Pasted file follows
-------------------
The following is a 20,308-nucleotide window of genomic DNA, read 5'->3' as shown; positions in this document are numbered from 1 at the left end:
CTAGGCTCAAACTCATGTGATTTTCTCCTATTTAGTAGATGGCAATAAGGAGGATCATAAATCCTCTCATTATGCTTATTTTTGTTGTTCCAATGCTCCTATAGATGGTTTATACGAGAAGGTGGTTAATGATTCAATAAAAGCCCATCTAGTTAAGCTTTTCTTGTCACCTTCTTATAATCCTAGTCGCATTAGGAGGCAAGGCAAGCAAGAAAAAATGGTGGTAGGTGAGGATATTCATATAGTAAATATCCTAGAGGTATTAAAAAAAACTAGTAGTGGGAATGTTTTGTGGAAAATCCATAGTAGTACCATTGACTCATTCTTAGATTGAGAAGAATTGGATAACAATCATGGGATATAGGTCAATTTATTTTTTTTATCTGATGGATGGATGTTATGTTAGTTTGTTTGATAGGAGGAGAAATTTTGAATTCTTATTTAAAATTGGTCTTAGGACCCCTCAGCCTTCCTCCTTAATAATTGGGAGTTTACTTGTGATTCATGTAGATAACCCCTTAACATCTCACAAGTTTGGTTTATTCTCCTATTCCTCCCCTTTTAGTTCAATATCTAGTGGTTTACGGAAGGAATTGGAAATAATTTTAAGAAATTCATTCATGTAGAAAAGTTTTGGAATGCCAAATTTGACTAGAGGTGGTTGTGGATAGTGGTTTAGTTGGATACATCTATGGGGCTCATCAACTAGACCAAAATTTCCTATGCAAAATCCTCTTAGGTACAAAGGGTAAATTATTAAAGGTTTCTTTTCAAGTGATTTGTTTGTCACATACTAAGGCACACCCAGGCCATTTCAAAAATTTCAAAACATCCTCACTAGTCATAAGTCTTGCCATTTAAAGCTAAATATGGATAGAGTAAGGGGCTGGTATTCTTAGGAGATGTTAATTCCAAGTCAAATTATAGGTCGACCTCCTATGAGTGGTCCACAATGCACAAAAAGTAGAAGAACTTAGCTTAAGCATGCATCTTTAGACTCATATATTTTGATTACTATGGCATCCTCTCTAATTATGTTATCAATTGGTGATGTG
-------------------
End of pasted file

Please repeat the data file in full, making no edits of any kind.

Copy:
The following is a 20,308-nucleotide window of genomic DNA, read 5'->3' as shown; positions in this document are numbered from 1 at the left end:
CTAGGCTCAAACTCATGTGATTTTCTCCTATTTAGTAGATGGCAATAAGGAGGATCATAAATCCTCTCATTATGCTTATTTTTGTTGTTCCAATGCTCCTATAGATGGTTTATACGAGAAGGTGGTTAATGATTCAATAAAAGCCCATCTAGTTAAGCTTTTCTTGTCACCTTCTTATAATCCTAGTCGCATTAGGAGGCAAGGCAAGCAAGAAAAAATGGTGGTAGGTGAGGATATTCATATAGTAAATATCCTAGAGGTATTAAAAAAAACTAGTAGTGGGAATGTTTTGTGGAAAATCCATAGTAGTACCATTGACTCATTCTTAGATTGAGAAGAATTGGATAACAATCATGGGATATAGGTCAATTTATTTTTTTTATCTGATGGATGGATGTTATGTTAGTTTGTTTGATAGGAGGAGAAATTTTGAATTCTTATTTAAAATTGGTCTTAGGACCCCTCAGCCTTCCTCCTTAATAATTGGGAGTTTACTTGTGATTCATGTAGATAACCCCTTAACATCTCACAAGTTTGGTTTATTCTCCTATTCCTCCCCTTTTAGTTCAATATCTAGTGGTTTACGGAAGGAATTGGAAATAATTTTAAGAAATTCATTCATGTAGAAAAGTTTTGGAATGCCAAATTTGACTAGAGGTGGTTGTGGATAGTGGTTTAGTTGGATACATCTATGGGGCTCATCAACTAGACCAAAATTTCCTATGCAAAATCCTCTTAGGTACAAAGGGTAAATTATTAAAGGTTTCTTTTCAAGTGATTTGTTTGTCACATACTAAGGCACACCCAGGCCATTTCAAAAATTTCAAAACATCCTCACTAGTCATAAGTCTTGCCATTTAAAGCTAAATATGGATAGAGTAAGGGGCTGGTATTCTTAGGAGATGTTAATTCCAAGTCAAATTATAGGTCGACCTCCTATGAGTGGTCCACAATGCACAAAAAGTAGAAGAACTTAGCTTAAGCATGCATCTTTAGACTCATATATTTTGATTACTATGGCATCCTCTCTAATTATGTTATCAATTGGTGATGTG